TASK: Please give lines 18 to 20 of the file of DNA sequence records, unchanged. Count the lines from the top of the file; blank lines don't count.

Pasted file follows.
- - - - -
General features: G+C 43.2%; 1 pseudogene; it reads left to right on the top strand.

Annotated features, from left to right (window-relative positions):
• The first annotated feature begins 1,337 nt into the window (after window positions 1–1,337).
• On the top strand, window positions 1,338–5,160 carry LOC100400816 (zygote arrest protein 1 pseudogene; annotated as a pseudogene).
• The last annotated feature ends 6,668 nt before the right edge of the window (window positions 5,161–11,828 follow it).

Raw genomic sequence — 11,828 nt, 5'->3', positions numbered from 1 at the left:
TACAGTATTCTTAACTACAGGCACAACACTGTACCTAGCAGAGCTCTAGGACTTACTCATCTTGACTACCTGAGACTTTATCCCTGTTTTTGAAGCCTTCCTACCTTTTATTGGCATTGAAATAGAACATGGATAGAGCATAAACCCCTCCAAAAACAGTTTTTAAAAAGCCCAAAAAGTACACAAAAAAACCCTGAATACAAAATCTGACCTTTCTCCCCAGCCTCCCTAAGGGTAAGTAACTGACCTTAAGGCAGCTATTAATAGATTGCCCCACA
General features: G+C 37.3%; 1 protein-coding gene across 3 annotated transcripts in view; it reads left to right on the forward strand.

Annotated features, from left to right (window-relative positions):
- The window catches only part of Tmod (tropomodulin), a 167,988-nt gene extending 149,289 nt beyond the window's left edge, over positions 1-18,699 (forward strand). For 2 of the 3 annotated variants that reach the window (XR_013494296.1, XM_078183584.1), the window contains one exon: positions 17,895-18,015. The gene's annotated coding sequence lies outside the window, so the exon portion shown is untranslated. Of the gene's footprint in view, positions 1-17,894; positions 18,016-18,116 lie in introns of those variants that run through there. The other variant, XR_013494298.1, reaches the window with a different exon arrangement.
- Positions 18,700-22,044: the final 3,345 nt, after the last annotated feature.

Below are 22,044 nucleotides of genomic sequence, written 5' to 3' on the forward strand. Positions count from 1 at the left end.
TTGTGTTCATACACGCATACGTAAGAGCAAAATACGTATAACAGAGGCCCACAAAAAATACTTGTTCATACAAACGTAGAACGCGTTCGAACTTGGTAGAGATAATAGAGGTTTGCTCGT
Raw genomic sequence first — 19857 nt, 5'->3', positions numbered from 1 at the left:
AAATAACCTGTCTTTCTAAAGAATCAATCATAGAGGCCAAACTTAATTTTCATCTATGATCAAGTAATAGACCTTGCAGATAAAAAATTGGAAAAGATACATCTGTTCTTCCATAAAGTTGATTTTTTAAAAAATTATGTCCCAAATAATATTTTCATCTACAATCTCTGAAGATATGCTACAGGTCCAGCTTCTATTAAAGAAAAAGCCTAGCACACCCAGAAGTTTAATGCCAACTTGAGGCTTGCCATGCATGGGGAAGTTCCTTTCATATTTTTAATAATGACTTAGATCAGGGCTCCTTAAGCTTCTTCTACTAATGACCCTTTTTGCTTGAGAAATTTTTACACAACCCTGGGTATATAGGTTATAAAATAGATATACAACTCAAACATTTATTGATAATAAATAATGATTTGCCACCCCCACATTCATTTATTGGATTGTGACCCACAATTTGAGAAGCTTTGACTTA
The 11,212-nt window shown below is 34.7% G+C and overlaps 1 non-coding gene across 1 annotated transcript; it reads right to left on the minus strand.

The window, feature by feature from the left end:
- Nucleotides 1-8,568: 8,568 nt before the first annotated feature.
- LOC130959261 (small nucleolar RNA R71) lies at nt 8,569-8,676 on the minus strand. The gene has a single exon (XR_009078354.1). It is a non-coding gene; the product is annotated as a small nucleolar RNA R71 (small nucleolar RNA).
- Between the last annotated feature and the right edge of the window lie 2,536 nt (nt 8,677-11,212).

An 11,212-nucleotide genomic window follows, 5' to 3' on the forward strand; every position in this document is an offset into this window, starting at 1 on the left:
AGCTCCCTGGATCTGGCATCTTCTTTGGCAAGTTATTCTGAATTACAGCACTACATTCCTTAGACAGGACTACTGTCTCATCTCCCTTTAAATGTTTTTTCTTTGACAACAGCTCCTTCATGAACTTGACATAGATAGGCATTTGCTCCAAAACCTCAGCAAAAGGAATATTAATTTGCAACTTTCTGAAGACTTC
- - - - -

- Nucleotides 1-8,568: 8,568 nt before the first annotated feature.
- LOC130959261 (small nucleolar RNA R71) lies at nt 8,569-8,676 on the minus strand. The gene has a single exon (XR_009078354.1). It is a non-coding gene; the product is annotated as a small nucleolar RNA R71 (small nucleolar RNA).
- Between the last annotated feature and the right edge of the window lie 2,536 nt (nt 8,677-11,212).